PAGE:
The Unfair Cost Of Being A Woman in Nigeria

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On the 8th of October 2020, a Nigerian woman was shot in the face by a police officer, who is also her ex boyfriend. Reports have it that this officer who is now on the run, shot her after she broke up with him following a disagreement. The bullet went through her mouth –  thankfully, she survived and is currently receiving medical treatment. This incident comes right in the middle of national protests all over Nigeria calling for the disbandment of the Special Anti – Robbery Squad (SARS) notorious for bullying, extorting and killing innocent citizens especially young men. The shooting incident although independent of the #ENDSARS movement speaks volumes of the unfair cost of being a woman in Nigeria – SARS or no SARS, Nigerian women are being raped, abused and murdered by men.  While we rightfully  join hands in fighting with everyone else on issues not exclusive to women , when it comes to issues specific to women, we are left asking the big question “who will fight with us?”

the unfair cost of being a woman in nigeria

Nigerian women have come a long way and we must acknowledge that. From leading numerous protests, to crowdfunding for victims of Gender Based Violence, to providing legal representation of these  victims,  to simply showing up for one another, Nigerian women have made unforgettable impact over the last 5 years. However, there is still an obvious dismissal of women’s rights in Nigeria and our struggle for equality.

Last month, a lot of Nigerian men on twitter began to make ‘jokes’ about patriarchy. They coined the term “Patriarchy FC  and even went as far as creating an official website, an official twitter page and a logo (that featured a man with his foot on a woman’s neck). Under the guise of being “members of patriarchy FC”, they mocked women’s struggles, derailed important conversations on women issues, slut shamed, victim blamed and even body shamed a cervical cancer survivor. The privilege of these men to make jokes about an issue that continues to rob women of their basic human rights and the insensitivity to further defend this attitude was not lost on Nigerian women. More than ever, we were reminded that in the eyes of the average Nigerian man, we don’t matter.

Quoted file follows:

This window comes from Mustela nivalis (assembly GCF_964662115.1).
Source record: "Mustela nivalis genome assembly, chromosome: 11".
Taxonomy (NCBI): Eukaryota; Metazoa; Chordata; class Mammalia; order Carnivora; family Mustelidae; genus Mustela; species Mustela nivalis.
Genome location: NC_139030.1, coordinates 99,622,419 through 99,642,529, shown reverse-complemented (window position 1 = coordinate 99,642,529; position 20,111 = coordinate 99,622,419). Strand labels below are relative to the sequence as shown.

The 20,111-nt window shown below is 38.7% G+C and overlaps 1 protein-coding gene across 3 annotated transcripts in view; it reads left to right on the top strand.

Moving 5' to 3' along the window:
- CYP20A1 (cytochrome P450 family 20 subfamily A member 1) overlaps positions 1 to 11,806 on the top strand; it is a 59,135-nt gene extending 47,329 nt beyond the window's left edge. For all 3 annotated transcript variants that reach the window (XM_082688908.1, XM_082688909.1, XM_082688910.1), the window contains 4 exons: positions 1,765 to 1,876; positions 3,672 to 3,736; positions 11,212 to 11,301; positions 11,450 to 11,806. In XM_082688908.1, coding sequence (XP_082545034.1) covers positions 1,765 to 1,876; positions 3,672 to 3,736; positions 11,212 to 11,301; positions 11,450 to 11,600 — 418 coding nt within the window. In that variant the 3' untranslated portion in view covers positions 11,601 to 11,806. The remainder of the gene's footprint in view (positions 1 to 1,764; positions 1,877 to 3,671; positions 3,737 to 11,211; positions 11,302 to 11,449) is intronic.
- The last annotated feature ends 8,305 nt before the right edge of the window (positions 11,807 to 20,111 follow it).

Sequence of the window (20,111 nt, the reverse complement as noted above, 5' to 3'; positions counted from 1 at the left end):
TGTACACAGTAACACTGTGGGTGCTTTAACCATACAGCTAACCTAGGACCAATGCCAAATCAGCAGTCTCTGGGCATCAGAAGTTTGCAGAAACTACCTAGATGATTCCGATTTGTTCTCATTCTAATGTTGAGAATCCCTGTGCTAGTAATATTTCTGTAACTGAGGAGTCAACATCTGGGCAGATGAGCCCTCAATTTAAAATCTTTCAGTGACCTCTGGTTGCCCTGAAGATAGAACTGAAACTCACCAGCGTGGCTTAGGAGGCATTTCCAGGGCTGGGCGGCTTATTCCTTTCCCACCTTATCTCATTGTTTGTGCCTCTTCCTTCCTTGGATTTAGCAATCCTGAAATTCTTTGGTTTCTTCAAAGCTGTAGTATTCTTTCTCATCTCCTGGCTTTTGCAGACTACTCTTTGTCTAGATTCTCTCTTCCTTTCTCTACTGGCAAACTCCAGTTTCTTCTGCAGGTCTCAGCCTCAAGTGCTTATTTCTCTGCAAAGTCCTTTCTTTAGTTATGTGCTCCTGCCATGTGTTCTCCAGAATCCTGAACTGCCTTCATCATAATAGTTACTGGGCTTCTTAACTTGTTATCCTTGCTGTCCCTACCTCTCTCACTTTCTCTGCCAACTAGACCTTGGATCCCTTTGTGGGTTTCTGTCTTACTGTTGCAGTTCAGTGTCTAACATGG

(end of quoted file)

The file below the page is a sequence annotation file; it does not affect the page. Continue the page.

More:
Unsurprisingly, even in the midst of nationwide protests,  multiple female protesters have now come forward to narrate how they were sexually assaulted and bullied by male protesters. These incidents range from making unwelcome sexual advances to groping women’s breasts and even robbing their crotch against women in the midst of the protests. To make matter worse, our cry on social media about these dehumanizing treatment of female protesters are still being met with dismissal in the form of the statement “Don’t make this a gender war”.

What is the cost of being a Nigerian woman who resides in Nigeria? The cost is living our lives in constant fear that any man anywhere could be our next abuser. It is the helplessness of knowing that in many ways, even before the law, you are not considered equal to a man. It is the weariness of dealing with Nigeria, a failed nation and still dealing with the misogyny of Nigerians. The cost of being a Nigerian woman is the exhaustion of always fighting for our rights and having our efforts mocked and turned to twitter ‘bants’. Sometimes, the cost is our beautiful bodies when they are mutilated at childhood or battered by our lovers. In the case of Tina Ezekwe, Uwaila Omozuwa, Talatu Daniel, Halimat Sodiq, Anita Akapson and many others, sometimes, it costs us our lives!

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